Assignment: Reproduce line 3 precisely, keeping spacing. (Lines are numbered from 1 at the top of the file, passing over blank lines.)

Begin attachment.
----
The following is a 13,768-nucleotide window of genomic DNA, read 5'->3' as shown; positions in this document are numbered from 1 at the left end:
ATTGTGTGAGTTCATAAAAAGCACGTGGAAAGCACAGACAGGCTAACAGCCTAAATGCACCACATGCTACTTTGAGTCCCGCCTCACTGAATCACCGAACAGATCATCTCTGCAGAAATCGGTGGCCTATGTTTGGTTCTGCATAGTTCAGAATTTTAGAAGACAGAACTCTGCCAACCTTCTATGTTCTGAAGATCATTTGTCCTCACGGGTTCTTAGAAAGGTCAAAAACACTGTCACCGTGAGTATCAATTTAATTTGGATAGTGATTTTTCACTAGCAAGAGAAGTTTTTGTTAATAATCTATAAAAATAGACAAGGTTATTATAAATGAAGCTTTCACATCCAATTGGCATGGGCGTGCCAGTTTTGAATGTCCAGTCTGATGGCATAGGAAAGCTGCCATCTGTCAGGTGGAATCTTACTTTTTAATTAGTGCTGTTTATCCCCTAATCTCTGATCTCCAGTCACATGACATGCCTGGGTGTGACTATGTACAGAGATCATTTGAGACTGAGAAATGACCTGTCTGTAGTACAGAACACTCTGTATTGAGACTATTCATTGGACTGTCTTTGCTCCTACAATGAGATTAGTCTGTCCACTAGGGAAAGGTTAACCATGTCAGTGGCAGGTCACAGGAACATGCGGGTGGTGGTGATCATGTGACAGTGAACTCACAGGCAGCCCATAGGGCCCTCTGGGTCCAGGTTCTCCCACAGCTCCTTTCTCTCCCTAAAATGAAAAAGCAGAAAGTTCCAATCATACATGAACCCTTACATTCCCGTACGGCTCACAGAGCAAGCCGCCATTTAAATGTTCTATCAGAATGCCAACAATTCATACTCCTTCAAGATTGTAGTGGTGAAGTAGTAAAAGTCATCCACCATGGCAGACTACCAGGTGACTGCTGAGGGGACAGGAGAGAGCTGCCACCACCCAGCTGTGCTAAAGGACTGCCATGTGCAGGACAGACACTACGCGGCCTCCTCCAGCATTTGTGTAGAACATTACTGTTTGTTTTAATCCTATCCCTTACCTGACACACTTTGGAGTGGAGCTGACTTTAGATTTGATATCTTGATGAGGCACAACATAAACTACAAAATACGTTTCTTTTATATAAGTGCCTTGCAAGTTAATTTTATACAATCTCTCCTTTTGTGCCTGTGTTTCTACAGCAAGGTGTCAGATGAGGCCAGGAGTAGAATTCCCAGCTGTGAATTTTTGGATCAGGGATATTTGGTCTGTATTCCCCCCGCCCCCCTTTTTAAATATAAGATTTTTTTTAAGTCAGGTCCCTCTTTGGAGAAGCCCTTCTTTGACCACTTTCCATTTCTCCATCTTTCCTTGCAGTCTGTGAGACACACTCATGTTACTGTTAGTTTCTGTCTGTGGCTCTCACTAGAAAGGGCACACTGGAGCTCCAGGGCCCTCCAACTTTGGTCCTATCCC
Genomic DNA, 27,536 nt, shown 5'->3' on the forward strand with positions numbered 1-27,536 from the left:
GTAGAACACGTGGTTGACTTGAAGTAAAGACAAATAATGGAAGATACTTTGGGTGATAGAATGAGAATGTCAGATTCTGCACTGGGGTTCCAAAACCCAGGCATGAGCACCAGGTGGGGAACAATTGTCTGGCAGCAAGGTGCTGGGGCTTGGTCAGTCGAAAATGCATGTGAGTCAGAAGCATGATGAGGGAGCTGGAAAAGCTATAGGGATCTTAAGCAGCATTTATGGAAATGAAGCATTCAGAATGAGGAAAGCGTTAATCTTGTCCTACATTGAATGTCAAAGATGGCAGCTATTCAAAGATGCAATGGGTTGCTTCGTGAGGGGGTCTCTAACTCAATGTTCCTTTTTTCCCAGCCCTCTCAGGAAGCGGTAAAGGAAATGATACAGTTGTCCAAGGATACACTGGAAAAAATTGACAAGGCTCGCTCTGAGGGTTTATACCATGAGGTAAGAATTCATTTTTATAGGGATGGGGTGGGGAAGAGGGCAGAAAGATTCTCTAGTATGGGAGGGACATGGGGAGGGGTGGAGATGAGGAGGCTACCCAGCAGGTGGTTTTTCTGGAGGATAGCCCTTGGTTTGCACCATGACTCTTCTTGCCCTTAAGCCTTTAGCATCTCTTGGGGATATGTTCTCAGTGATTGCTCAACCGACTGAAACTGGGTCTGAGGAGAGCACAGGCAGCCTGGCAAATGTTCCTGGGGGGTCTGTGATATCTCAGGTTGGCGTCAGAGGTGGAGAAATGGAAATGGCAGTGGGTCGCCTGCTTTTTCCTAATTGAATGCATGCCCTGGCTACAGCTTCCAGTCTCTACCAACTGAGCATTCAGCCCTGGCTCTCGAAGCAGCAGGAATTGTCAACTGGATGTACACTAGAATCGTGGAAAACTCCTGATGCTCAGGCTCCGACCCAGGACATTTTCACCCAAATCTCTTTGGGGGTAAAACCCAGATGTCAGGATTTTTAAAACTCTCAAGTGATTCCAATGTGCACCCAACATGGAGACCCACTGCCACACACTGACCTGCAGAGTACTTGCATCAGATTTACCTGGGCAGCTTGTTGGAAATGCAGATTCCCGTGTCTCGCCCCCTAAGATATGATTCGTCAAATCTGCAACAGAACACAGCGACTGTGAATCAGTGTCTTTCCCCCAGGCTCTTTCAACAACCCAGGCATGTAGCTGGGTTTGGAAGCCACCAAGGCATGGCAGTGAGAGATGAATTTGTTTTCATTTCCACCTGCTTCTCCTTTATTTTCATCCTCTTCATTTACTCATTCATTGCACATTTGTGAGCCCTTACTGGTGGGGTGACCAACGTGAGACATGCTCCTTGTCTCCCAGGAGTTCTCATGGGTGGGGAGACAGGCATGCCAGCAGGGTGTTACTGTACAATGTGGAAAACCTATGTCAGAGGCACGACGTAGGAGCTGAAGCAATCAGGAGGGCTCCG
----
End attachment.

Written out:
Genomic DNA, 27,536 nt, shown 5'->3' on the forward strand with positions numbered 1-27,536 from the left: